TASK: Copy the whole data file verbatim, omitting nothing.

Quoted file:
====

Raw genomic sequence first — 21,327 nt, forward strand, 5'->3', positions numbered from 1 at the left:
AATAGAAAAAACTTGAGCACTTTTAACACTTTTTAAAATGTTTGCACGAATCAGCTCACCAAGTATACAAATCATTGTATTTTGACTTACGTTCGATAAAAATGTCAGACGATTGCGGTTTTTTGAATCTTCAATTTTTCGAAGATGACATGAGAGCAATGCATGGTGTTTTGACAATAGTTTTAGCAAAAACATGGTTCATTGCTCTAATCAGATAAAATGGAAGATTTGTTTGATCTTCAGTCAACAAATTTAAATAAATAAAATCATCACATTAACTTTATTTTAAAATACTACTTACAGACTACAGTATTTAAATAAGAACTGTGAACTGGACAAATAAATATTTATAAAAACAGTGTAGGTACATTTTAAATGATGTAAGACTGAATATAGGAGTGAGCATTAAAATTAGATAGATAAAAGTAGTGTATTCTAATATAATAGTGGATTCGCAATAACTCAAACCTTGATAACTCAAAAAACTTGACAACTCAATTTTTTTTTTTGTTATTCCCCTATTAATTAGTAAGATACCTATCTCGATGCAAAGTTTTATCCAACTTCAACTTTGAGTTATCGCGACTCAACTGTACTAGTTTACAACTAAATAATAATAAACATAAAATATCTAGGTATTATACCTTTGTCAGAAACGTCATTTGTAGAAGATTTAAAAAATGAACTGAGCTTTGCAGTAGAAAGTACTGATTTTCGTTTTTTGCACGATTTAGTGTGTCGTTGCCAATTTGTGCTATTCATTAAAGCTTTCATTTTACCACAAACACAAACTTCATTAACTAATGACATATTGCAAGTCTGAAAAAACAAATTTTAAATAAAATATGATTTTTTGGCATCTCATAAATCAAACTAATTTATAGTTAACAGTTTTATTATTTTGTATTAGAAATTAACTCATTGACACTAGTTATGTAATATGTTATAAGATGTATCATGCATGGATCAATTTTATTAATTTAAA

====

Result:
Raw genomic sequence first — 21,327 nt, forward strand, 5'->3', positions numbered from 1 at the left:
AATAGAAAAAACTTGAGCACTTTTAACACTTTTTAAAATGTTTGCACGAATCAGCTCACCAAGTATACAAATCATTGTATTTTGACTTACGTTCGATAAAAATGTCAGACGATTGCGGTTTTTTGAATCTTCAATTTTTCGAAGATGACATGAGAGCAATGCATGGTGTTTTGACAATAGTTTTAGCAAAAACATGGTTCATTGCTCTAATCAGATAAAATGGAAGATTTGTTTGATCTTCAGTCAACAAATTTAAATAAATAAAATCATCACATTAACTTTATTTTAAAATACTACTTACAGACTACAGTATTTAAATAAGAACTGTGAACTGGACAAATAAATATTTATAAAAACAGTGTAGGTACATTTTAAATGATGTAAGACTGAATATAGGAGTGAGCATTAAAATTAGATAGATAAAAGTAGTGTATTCTAATATAATAGTGGATTCGCAATAACTCAAACCTTGATAACTCAAAAAACTTGACAACTCAATTTTTTTTTTTGTTATTCCCCTATTAATTAGTAAGATACCTATCTCGATGCAAAGTTTTATCCAACTTCAACTTTGAGTTATCGCGACTCAACTGTACTAGTTTACAACTAAATAATAATAAACATAAAATATCTAGGTATTATACCTTTGTCAGAAACGTCATTTGTAGAAGATTTAAAAAATGAACTGAGCTTTGCAGTAGAAAGTACTGATTTTCGTTTTTTGCACGATTTAGTGTGTCGTTGCCAATTTGTGCTATTCATTAAAGCTTTCATTTTACCACAAACACAAACTTCATTAACTAATGACATATTGCAAGTCTGAAAAAACAAATTTTAAATAAAATATGATTTTTTGGCATCTCATAAATCAAACTAATTTATAGTTAACAGTTTTATTATTTTGTATTAGAAATTAACTCATTGACACTAGTTATGTAATATGTTATAAGATGTATCATGCATGGATCAATTTTATTAATTTAAA